The C. albicans strains used in this study are listed in Table 1. FHB1 (TL1) and FHB3 (TL3) (kindly provided by Prof. T.C.White) are isogenic clinical isolates from the same patient [27]. FHB3 daughter strain showed a CaCdr1p - CaCdr2p dependent azole drug resistance (MICFLC = 64μg mL-1 measured in accordance with CLSI) versus azole sensitive parent FHB1 (MICFLC = 0.5μg mL-1) [3]. FR2 was prepared from its isogenic clinical isolate derivative SGY-243 [28] (ade2/ade2 Δura3::ADE2ura3::ADE2, (MICFLC = 0.5μg mL-1) after culturing in medium containing FLC [29]. The resistance of FR2 to FLC (MICFLC = 32μg mL-1) has been shown to be primarily CaMdr1p-dependent [29]. FHB1 and FHB3 were cultured in SD media while SGY-243 and FR2 were grown in SD medium supplemented with uridine (80 mg/L).

Compound preparation

A combinatorial library of compounds was prepared by MicroCombiChem e.K. (Wiesbaden, Germany) using click chemistry methods. All compounds were purified by high performance liquid chromatography to at least 95% purity and validated by mass spectrometry (HPLC-MS). Samples of 3–5 mg were dissolved in DMSO to 10 mM and stored at -20°C in aliquots until use. Samples were thawed at room temperature, and briefly heated to 40°C, if required, for compound dissolution.

Disk diffusion assays

Yeast strains were grown to late-logarithmic phase in SD or SD pH 6.8 medium. A portion of the cell culture (0.4 mL) was mixed rapidly with 20 mL SD containing 0.6% agarose at 49°C and then poured on 20 mL of the same medium already solidified in a rectangular Petri dish (80 mm x 120 mm). The OD600nm of the yeast cells in the overlay was 0.08 (equivalent to ~8 x 104 CFU/mL, ~870 CFU/cm2). For chemosensitization assays, FLC (Claris Lifesciences, Ahmedabad, India) was added to the medium at 1/8 MIC for S. cerevisiae strains or 1/4 MIC for C. albicans strains. Sterile 6 mm BBL paper disks (Becton, Dickinson and Company Sparks, MD, USA) preloaded with 5 μl of test compound were placed onto the solidified top agarose. A control agarose plate without FLC was used to detect antifungal activity of the compounds. Plates were incubated at 30°C for 48–72 h and photographed using a digital camera. The D-octapeptide derivative RC21v3 (2 nmol/disk) was used as a positive control for chemosensitization of cells expressing CaCdr1p [18]. The D-decapeptide inhibitor of the plasma membrane H+-ATPase BM2 (3 nmol/disk) provided a positive control for fungicidal activity [17]. The effect of compound A on membrane potential was tested by loading 200nmol of hygromycin B (Sigma, St Louis, MO, USA) on a paper disk in the centre of a seeded agarose plate. Disks containing compound A were positioned 15mm from the centre.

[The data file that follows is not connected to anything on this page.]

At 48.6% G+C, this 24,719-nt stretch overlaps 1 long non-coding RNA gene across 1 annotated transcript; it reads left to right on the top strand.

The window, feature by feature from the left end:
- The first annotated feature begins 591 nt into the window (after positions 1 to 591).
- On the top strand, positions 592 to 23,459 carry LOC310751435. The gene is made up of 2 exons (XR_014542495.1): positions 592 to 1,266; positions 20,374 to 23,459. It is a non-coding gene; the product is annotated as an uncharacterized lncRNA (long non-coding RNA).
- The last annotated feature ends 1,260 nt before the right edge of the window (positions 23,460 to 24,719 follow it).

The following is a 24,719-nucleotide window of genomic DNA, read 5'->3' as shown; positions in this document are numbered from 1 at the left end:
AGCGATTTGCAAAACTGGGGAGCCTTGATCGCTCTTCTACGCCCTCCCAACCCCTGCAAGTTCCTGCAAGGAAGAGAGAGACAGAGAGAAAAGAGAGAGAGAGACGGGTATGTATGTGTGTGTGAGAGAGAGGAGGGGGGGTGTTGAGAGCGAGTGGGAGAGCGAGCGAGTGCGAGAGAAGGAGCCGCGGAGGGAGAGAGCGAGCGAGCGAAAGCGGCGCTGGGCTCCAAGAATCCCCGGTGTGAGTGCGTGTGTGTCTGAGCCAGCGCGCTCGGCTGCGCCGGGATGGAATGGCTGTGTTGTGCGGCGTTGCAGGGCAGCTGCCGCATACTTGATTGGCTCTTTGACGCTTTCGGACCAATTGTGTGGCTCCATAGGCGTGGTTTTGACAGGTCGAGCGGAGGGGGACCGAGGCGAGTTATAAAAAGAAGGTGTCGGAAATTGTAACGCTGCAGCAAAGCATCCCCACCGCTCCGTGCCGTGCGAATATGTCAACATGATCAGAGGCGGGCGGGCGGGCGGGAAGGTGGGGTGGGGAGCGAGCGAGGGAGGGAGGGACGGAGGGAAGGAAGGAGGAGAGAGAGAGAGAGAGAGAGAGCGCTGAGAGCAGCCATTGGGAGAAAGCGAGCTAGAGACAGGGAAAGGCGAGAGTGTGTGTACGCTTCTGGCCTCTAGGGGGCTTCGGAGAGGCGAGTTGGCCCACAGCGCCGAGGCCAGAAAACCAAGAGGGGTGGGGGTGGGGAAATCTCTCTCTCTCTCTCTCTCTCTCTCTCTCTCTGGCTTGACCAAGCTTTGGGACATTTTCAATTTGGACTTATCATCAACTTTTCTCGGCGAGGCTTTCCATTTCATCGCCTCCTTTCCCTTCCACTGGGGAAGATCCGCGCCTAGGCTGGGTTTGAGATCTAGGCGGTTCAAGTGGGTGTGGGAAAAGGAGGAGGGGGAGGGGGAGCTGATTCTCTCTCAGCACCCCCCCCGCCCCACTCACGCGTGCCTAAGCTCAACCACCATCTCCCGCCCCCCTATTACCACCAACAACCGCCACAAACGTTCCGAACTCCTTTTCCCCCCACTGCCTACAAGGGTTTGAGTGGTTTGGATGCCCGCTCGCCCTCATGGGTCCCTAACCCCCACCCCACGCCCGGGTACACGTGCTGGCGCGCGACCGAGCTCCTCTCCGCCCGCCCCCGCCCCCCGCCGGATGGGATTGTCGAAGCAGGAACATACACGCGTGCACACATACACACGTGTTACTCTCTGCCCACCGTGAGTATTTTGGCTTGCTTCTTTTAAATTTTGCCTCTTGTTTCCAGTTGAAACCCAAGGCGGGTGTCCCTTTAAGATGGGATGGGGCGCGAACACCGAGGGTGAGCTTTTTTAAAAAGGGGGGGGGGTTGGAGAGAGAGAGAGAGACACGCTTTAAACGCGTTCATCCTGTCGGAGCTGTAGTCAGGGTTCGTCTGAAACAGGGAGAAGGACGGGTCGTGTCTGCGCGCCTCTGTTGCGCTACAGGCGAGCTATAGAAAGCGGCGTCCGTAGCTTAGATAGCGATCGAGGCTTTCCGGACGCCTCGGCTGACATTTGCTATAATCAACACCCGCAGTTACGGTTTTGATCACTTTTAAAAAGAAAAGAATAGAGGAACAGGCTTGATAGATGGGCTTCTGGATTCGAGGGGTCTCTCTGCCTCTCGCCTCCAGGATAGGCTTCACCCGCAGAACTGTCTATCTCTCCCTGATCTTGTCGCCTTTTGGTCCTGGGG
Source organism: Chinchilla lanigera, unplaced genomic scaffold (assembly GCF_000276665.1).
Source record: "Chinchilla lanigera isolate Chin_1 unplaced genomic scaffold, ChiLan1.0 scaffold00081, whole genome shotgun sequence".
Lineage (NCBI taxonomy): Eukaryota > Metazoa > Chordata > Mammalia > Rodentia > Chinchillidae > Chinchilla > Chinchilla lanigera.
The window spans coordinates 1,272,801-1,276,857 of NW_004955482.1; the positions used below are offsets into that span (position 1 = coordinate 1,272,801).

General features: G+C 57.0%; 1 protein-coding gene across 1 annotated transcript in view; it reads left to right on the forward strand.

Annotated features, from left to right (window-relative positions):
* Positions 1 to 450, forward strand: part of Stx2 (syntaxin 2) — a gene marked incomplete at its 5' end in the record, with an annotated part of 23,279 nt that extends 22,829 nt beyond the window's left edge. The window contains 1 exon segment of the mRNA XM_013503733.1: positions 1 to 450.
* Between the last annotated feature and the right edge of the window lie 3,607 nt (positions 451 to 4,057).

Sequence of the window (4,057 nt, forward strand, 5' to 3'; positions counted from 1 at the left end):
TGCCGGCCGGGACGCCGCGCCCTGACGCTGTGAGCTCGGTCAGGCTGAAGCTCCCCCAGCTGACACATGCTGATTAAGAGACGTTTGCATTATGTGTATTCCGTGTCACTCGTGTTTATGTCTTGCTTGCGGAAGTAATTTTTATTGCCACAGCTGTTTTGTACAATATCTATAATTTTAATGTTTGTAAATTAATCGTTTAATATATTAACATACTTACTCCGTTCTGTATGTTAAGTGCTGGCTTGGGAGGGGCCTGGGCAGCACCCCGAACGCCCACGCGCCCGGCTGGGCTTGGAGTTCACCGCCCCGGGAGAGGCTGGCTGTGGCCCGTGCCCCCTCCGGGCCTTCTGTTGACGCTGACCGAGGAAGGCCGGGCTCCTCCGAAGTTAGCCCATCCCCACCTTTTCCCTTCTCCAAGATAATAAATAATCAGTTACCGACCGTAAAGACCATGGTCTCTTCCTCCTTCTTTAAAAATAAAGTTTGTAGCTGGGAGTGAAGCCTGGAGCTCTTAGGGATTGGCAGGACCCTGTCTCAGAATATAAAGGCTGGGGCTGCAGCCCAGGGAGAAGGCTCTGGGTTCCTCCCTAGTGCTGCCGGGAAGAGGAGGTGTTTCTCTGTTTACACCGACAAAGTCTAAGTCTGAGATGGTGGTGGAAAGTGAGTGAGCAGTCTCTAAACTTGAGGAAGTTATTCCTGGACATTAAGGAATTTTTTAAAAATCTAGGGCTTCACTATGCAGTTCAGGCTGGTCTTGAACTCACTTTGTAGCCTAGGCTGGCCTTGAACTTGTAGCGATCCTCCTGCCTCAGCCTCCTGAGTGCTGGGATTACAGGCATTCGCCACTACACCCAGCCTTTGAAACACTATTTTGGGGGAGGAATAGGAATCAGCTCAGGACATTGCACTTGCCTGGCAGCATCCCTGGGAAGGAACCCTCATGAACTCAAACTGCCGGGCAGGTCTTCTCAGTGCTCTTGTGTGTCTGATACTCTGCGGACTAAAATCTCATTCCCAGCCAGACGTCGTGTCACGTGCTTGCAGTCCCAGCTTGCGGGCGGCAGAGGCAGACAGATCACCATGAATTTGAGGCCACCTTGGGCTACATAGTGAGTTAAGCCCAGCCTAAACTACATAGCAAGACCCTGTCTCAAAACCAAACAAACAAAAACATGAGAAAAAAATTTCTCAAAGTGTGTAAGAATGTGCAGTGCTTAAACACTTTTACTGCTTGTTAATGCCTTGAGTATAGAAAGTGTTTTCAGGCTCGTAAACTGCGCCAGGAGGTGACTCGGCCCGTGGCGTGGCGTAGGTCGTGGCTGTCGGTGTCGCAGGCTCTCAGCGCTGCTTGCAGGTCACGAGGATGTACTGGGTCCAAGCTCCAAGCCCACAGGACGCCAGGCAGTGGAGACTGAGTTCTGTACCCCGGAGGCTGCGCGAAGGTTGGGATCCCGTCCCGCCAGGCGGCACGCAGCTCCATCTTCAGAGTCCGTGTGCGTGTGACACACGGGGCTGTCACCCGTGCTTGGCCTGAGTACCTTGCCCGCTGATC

Checkerboard liquid susceptibility assay

A late-logarithmic phase culture of the yeast strain overexpressing CaMdr1p was diluted in SD media pH 6.8 to OD600nm = 0.02 (~3.3 x 105 CFU/mL), distributed in a 96-well microtitre plate containing FLC (0–490 μM) and test compound (0–80 μM or to solubility limit). The plates were incubated with shaking at 30°C. Optical density readings at 600 nm were obtained after 48 h. To determine whether the drug combination had a fungistatic or fungicidal effect, samples (5 μL) taken from the wells with no visible growth were applied to SD agar plates either neat or after 40-fold dilution. The compound was considered to be fungicidal when less than 1% of the input cells gave CFUs.